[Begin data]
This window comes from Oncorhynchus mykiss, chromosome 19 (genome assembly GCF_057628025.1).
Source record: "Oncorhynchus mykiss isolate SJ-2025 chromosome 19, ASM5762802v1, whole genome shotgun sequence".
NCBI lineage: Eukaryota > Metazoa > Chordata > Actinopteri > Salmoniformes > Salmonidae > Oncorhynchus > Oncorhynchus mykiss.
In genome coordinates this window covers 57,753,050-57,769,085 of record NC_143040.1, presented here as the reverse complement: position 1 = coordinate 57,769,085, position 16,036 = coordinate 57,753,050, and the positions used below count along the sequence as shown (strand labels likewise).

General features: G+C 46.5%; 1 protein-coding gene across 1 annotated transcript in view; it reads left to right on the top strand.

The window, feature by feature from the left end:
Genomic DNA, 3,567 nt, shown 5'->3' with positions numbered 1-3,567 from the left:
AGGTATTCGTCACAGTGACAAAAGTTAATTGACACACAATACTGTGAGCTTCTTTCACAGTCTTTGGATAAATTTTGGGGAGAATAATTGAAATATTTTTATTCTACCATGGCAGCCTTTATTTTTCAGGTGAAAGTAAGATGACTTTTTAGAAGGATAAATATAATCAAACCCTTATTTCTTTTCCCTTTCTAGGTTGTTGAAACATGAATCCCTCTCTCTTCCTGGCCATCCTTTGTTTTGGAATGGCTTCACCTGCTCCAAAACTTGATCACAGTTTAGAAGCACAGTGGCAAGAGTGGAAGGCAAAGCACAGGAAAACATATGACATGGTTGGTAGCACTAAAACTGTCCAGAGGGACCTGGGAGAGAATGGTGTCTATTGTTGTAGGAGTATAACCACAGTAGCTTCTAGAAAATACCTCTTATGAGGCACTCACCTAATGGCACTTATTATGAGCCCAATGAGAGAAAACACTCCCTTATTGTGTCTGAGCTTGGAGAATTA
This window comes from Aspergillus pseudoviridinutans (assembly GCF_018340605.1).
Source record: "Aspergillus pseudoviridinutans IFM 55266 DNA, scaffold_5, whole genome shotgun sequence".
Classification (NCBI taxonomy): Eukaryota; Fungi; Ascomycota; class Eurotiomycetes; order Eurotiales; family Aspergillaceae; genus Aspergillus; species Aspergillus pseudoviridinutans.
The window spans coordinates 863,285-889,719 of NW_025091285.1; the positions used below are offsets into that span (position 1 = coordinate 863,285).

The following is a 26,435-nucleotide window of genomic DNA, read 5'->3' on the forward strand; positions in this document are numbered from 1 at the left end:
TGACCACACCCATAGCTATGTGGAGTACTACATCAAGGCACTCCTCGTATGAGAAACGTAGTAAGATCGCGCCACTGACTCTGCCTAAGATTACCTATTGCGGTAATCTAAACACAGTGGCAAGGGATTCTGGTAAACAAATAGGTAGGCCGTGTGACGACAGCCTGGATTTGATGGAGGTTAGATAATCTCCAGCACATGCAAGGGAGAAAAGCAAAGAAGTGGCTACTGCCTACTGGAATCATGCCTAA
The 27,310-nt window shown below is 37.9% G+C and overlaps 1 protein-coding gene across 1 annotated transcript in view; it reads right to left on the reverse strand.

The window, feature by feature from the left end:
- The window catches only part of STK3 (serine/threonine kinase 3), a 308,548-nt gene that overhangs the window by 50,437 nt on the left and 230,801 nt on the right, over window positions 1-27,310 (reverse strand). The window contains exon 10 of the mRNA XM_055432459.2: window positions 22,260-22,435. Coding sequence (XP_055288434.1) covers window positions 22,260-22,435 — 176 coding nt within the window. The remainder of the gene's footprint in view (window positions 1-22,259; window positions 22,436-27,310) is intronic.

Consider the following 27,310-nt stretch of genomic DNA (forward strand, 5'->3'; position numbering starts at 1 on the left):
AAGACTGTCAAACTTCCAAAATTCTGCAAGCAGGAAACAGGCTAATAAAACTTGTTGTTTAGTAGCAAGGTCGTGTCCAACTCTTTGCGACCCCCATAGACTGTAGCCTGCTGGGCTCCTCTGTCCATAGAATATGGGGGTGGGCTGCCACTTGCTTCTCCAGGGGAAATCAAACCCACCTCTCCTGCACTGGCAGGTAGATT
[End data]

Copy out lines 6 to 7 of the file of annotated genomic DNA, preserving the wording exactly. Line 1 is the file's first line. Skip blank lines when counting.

The window, feature by feature from the left end:
Genomic DNA, 3,567 nt, shown 5'->3' with positions numbered 1-3,567 from the left: